Exchange Server Large MailItem Script

UPDATE :  

1. Please take note we have increased the size limit to 150MB during on boarding the previous 25MB should no longer be an issue - see the announcement here: http://blogs.office.com/2015/01/12/whats-new-december-2014/

2 . I've handed this script over to someone else for maintenance and support. Please use the following link to get the latest version: https://gallery.technet.microsoft.com/PowerShell-Script-Office-54d367e

There has been a lot of requests from my customers for an easy way to find large mail items in mailboxes that are planned to be moved to Exchange Online.

As you are probably aware, items larger than 25MB are not moved to Exchange Online and this causes the move request to fail if LargeItemLimit is not specified and/or the items larger than 25MB isn’t removed from the mailbox (backed up to a PST).

You can read more about it here: http://support.microsoft.com/kb/2584294

It’s obviously not very feasible to start your move requests without knowing that you are going to hit these kind of problems, because you want those moves to be as smooth as possible. I’ll show you some tricks that I use to avoid starting the move request from scratch when this occurs, but that will be another article.

Initially, I wanted to start from scratch and write a PowerShell script based on Exchange Web Services, but luckily one of my colleagues (Dmitry Kazantsev) already had a great bunch of scripts based on EWS that he created. I have however made some extensive changes by consolidating all the scripts to functions in one single script and adding some additional horsepower to the script. It’s been working great for me.

The script uses Exchange Web Services to impersonate a user account and essentially gaining access to the mailbox to scan the items in each folder for the large item limit you specify. All the results are then dumped to a CSV file.

So how does this work?

First, download and install the Exchange Web Services 2.0 API here

Make sure you have Exchange Management Tools installed on the machine you will be running the script. If you are running the script on an Exchange Server you need to install the API on the server.

Now we need an account with impersonation rights to be able to read the mailboxes.

  • Create a service account in Active Directory - for this example I’ll use svc_ews@contoso.com

Now we need to assign impersonation permissions for this account.

For Exchange Server 2007 mailboxes:

  • Open Exchange 2007 Management Shell.
  • Assign impersonation permissions on the Exchange 2007 Client Access Servers (replace svc_ews@contoso.com with your service account created earlier):
 Get-ExchangeServer|where {$_.Admindisplayversion.Major -lt 14 -and $_.IsClientAccessserver}| ForEach-Object {Add-ADPermission -Identity $_.distinguishedname -User svc_ews@contoso.com -extendedRight ms-Exch-EPI-Impersonation}
  • Assign impersonation permissions on the Exchange Server 2007 databases.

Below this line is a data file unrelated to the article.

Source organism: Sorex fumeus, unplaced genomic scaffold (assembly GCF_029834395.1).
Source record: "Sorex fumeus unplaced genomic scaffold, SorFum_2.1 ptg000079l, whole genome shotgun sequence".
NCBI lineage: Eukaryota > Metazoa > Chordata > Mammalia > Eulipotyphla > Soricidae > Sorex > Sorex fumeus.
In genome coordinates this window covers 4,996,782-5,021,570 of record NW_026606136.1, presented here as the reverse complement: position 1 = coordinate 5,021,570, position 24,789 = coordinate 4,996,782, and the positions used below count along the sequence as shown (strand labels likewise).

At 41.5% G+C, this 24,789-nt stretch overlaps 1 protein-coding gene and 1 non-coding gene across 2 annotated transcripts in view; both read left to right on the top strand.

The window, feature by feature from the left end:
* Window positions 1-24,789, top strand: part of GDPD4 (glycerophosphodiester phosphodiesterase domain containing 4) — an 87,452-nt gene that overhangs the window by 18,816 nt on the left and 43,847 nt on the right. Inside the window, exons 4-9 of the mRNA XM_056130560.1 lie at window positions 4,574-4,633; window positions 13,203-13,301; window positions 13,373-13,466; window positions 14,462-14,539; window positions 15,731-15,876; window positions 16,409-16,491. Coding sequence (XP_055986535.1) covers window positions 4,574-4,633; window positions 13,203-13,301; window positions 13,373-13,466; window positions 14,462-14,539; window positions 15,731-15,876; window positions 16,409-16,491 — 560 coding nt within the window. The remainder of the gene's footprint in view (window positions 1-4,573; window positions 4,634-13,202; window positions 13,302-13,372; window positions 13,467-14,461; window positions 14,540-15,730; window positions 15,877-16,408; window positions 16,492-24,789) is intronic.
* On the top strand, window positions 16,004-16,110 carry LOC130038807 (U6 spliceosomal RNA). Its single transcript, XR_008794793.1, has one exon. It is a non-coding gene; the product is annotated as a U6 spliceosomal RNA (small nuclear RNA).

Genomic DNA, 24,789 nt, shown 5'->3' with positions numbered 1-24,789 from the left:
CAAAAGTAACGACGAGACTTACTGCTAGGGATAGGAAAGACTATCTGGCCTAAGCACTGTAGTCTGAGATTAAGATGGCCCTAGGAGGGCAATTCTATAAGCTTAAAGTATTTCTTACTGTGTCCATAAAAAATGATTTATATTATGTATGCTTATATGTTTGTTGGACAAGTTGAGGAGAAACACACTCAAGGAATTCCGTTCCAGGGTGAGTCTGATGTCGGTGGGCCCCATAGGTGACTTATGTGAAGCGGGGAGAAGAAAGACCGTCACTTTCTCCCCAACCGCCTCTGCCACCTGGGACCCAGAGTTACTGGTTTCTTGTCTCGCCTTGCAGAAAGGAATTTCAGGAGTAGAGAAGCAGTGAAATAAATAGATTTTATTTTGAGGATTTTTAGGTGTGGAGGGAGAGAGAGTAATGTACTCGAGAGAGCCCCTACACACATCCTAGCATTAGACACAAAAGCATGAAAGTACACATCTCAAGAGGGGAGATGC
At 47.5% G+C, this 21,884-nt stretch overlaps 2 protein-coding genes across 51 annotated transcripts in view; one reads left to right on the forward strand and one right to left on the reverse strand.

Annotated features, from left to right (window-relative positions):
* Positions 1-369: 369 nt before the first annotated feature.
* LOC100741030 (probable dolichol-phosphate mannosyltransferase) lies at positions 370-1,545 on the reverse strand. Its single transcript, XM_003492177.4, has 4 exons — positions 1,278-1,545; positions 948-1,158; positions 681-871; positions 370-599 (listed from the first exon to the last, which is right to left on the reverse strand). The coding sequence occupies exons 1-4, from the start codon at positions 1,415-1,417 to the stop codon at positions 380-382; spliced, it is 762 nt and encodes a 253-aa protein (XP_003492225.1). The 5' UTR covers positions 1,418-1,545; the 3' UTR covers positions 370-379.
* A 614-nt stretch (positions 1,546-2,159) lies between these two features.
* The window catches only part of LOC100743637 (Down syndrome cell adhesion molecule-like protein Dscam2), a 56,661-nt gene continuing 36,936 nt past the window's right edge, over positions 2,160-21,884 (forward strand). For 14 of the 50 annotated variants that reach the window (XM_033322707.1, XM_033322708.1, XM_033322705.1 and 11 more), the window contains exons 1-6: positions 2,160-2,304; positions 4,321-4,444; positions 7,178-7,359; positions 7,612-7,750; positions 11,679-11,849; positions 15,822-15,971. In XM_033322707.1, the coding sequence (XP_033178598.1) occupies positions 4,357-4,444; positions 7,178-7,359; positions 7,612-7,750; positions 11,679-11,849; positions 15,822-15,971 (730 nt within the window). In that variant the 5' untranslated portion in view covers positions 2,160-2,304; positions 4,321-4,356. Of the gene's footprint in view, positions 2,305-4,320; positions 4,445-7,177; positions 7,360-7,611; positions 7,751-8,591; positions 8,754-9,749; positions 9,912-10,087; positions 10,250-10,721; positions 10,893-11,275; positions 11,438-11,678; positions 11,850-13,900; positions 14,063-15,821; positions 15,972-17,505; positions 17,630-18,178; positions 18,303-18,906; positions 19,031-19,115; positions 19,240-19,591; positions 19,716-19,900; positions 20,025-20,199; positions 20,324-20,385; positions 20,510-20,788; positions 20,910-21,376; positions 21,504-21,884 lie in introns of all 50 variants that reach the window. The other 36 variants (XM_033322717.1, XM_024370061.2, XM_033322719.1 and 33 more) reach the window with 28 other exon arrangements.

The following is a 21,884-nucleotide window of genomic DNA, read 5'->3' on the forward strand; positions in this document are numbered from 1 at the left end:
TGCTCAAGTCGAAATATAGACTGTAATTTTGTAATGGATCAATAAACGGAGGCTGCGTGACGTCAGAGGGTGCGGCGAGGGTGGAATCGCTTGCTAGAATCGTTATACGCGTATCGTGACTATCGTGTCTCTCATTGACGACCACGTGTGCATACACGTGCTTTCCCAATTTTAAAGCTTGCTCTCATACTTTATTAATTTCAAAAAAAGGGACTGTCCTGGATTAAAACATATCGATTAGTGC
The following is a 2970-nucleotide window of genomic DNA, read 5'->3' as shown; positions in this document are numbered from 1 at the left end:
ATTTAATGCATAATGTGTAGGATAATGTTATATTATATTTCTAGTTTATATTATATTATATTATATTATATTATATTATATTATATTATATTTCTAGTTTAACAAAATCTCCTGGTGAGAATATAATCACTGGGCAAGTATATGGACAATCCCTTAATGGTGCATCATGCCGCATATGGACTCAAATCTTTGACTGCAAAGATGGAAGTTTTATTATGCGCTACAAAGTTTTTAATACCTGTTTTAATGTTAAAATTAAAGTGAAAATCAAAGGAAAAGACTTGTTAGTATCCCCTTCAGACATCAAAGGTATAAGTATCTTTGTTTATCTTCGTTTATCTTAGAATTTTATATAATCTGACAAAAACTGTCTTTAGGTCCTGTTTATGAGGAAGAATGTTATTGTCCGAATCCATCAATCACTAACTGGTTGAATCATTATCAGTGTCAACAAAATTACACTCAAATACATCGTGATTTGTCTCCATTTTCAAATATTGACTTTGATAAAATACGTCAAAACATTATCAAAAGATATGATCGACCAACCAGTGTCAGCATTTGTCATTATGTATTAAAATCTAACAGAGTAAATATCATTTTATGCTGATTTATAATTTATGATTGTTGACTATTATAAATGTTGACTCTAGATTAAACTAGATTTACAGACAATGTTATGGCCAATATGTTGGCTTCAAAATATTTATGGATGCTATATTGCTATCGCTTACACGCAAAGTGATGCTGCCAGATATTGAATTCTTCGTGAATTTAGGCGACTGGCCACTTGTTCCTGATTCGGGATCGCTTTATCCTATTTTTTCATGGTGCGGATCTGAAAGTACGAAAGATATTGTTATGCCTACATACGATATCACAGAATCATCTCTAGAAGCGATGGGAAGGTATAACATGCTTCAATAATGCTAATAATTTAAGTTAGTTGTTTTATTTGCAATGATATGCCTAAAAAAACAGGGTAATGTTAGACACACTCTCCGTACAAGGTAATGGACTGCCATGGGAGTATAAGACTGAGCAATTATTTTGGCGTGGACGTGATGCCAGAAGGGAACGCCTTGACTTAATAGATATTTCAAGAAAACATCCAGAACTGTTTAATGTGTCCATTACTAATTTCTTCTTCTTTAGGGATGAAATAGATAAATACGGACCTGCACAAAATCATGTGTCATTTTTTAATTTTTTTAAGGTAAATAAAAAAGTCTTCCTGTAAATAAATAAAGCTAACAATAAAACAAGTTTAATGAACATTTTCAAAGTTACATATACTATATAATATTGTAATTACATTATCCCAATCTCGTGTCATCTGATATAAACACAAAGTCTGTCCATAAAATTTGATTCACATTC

Get-MailboxDatabase | ForEach-Object {Add-ADPermission -Identity $_.DistinguishedName -User svc_ews@contoso.com -ExtendedRights ms-Exch-EPI-May-Impersonate}

For Exchange Server 2010/2013 mailboxes:

  • Permissions for Exchange Server 2010/2013 mailboxes (replace svc_ews@contoso.com with your service account created earlier):
 New-ManagementRoleAssignment –Name:impersonationAssignmentName –Role:ApplicationImpersonation –User:svc_ews@contoso.com

Let’s cover the parameters that the script uses:

Mandatory parameters:

  • adminAccountName – Organization Management Administrator account
  • adminPassword - Administrator Password
  • serviceAccountDomain - EWS Service Account domain
  • serviceAccountName – EWS Service Account
  • servicePassword - Service Account Password
  • resultsFile – Results Export Filename
  • ItemSizeLimit - Item Size Limit

Parameters that are not mandatory:

  • ImportCSV  - List of mailboxes to import .
  • URI -  URI of EWS Endpoint.
  • archiveCheck - switch to only search archive folders.

If you want to target a subset of users you can use the ImportCSV parameter to specify a CSV file to read. The file needs a header called PrimarySMTPAddress and then the primary SMTP addresses of the mailboxes you want to target.

If you don’t specify the ImportCSV parameter the script will scan all mailboxes in the organization.

The URI parameter can also be specified if you want to use a specific EWS endpoint like https://webmail.contoso.com/ews/exchange.asmx.

If you do not specify the URI parameter the script will use Autodiscover for the correct Web Services URI for each mailbox.

And that’s it. Now you’re ready to rumble.

Copy the script to a folder of your choice and open Exchange Server 2010/2013 Management Shell.

To following is examples of the usage:

 .\LargeItemChecks.ps1 -serviceAccountName svc_ews -serviceAccountDomain contoso.com -servicePassword P@5sword2 -resultsFile .\exportResultSet.csv -ItemSizeLimit 25
 .\LargeItemChecks.ps1 -archiveCheck -serviceAccountName svc_ews -serviceAccountDomain contoso.com -servicePassword P@5sword2 -resultsFile .\exportResultSet.csv -ItemSizeLimit 25

It will run for a while depending on the size of your organization. The transcript log will also be created in the current directory.

The results file will look like this:

Until next time,

Michael Hall